[D.C. Councilman David Catania (SFS ’90, LAW ’93) plans to introduce today a bill that would legalize same-sex marriage within the District of Columbia](http://www.thehoya.com/news/alum-introduce-dc-marriage-bill/). Ten of the 13 members of the D.C. Council will [co-introduce the Religious Freedom and Civil Marriage Equality Amendment Act of 2009](http://www.washblade.com/thelatest/thelatest.cfm?blog_id=27427), and it is expected to pass with ease. Mayor Adrian Fenty has already promised to sign the bill, should it pass through the council.

What should be the end of the story, however, is only the beginning of a long process to legalize gay marriage in the District.

The bill will then go to Congress, which may attempt to make an example of D.C. and contest the measure until its members are blue in the face. Congress will have 30 days to decide whether or not to overturn D.C.’s decision. If the bill remains untouched by the end of the 30-day period, it will become law.

Outside of the greater issue of legalizing same-sex marriage, there is a greater question concerning autonomy here. Congress has to worry about right now, especially in the midst of the health care debate; reviewing measures enacted by the democratically elected D.C. Council should not be a priority.

District residents elected the council members and the mayor, both of whom support the same-sex marriage bill. D.C.’s decision in favor of that bill thus represents the will of the people, in the same way any legislation enacted by Congress represents the will of the American people. Of course, issues surrounding D.C.’s autonomy are often discussed; but it is unacceptable for a senator from another state who opposes gay marriage to restrict D.C. residents’ ownership of a debate that only concerns them.

Whether Congress wants to admit it or not, District residents – close to 600,000 in number – ought to have elected representatives who have the final say in the way their city is governed. District residents have the right to enact their own laws and the right not to have regulations imposed on them by the representatives of states.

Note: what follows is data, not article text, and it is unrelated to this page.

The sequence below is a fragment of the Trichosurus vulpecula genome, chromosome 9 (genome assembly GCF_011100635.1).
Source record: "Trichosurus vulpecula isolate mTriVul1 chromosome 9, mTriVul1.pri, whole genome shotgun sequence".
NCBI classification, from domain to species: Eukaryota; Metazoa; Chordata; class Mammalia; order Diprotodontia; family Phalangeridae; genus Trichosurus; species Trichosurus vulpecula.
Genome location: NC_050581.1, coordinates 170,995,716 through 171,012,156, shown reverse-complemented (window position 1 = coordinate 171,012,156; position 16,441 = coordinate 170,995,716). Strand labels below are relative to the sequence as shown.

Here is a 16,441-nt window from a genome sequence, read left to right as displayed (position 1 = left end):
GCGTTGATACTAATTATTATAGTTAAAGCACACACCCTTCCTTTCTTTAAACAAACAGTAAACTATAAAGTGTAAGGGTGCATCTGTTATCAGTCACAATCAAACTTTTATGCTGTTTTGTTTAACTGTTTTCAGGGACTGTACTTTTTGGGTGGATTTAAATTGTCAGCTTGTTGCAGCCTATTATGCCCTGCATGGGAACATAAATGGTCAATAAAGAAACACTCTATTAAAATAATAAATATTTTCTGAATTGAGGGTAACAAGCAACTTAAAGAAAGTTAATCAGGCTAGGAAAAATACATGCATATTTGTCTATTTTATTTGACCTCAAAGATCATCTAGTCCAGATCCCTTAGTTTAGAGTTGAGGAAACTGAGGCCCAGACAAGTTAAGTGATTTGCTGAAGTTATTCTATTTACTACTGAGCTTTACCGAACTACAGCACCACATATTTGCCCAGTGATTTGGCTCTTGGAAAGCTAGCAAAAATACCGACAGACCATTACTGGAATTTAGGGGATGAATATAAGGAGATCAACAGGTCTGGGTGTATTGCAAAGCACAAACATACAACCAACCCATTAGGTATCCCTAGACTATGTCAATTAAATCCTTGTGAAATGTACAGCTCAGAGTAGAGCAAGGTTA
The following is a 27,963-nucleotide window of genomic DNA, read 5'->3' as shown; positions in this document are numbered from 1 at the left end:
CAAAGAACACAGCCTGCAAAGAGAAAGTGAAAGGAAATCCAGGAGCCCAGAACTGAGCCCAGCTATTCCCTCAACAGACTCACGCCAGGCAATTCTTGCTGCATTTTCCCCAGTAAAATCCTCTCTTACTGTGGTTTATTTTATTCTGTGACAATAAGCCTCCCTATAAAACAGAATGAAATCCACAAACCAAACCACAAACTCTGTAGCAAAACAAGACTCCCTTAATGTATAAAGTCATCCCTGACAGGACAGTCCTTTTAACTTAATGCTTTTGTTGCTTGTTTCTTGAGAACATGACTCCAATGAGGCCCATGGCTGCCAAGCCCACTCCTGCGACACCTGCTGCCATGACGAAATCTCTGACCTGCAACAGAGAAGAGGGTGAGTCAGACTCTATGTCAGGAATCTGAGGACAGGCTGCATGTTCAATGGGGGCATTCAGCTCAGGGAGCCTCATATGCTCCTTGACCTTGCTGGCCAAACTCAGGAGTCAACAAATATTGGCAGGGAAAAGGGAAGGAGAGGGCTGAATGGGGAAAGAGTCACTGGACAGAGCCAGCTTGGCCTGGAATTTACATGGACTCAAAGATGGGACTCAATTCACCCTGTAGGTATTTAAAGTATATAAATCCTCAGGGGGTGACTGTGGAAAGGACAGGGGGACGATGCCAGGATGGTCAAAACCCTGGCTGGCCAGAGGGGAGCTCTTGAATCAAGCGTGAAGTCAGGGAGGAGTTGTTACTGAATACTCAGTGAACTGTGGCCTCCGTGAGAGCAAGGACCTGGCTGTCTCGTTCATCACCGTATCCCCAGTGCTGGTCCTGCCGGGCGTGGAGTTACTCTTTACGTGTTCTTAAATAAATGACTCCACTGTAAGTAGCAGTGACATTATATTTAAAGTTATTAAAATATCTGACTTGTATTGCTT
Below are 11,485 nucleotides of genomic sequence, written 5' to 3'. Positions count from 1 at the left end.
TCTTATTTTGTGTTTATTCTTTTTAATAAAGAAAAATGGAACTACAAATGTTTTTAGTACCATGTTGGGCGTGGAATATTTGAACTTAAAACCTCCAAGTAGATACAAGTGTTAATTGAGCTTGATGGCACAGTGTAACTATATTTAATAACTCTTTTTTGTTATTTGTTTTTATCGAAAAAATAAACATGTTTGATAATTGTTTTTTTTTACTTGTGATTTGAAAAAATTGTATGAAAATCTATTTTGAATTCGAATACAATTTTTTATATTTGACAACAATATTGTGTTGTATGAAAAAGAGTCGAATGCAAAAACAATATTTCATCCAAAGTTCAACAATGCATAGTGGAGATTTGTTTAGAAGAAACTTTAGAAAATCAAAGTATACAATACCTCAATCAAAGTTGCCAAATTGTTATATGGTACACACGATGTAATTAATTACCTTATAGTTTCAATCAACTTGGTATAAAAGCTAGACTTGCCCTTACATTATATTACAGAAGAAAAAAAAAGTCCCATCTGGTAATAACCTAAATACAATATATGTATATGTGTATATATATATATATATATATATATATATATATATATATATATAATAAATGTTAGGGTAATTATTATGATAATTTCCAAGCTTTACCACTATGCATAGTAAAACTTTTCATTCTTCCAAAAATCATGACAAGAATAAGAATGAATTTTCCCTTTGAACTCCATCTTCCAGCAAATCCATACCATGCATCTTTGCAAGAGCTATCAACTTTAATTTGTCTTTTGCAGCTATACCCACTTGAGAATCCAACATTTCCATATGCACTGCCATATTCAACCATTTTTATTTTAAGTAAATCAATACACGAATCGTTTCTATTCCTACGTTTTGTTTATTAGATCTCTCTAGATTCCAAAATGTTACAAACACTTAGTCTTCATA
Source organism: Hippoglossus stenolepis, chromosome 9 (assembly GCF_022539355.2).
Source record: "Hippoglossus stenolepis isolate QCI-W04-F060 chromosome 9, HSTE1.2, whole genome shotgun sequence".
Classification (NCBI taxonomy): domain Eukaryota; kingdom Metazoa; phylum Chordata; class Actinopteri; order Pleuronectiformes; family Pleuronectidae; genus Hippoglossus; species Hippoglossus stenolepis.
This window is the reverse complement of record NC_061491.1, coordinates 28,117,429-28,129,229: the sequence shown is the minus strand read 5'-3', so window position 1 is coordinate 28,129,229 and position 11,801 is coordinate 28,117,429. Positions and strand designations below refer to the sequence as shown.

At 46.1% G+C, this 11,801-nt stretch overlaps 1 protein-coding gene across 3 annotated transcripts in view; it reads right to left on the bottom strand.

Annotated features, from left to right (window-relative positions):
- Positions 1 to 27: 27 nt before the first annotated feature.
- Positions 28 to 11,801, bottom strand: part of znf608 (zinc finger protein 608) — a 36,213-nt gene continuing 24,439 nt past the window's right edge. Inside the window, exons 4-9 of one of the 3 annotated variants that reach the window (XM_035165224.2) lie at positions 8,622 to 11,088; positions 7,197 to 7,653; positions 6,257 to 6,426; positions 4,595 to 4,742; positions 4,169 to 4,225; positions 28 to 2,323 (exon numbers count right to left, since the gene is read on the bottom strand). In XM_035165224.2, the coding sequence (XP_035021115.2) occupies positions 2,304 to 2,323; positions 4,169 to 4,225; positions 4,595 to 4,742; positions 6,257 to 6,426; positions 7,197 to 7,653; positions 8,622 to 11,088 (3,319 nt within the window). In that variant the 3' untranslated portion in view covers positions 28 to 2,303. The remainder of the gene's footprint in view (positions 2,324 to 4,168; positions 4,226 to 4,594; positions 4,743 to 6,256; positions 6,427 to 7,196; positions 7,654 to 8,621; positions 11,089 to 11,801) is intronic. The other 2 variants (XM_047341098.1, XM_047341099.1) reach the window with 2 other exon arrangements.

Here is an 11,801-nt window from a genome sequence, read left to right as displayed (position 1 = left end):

We ask Congress to think of the voice of the D.C. Council in this case. The interests of individual members of Congress should be put to the side in order to provide an accurate reflection of the D.C. Council’s vote on this issue. The District should be given the same path to independent decision-making on this issue that the legislatures of Vermont and Maine have been allowed.

We are not demanding a wholesale restructuring of the process by which Congress approves D.C. bills, but given the salience of this particular issue, Congress ought to approve the voices of D.C. elected representatives or wait 30 days for automatic approval of the bill.

If the issue at stake here is in fact whether or not members of Congress believe that same-sex marriage ought to be legal nationwide, they can and should debate this on the national level, on their own time. For now, Congress should respect the democratic process and allow the will of D.C. residents and their elected representatives to stand.

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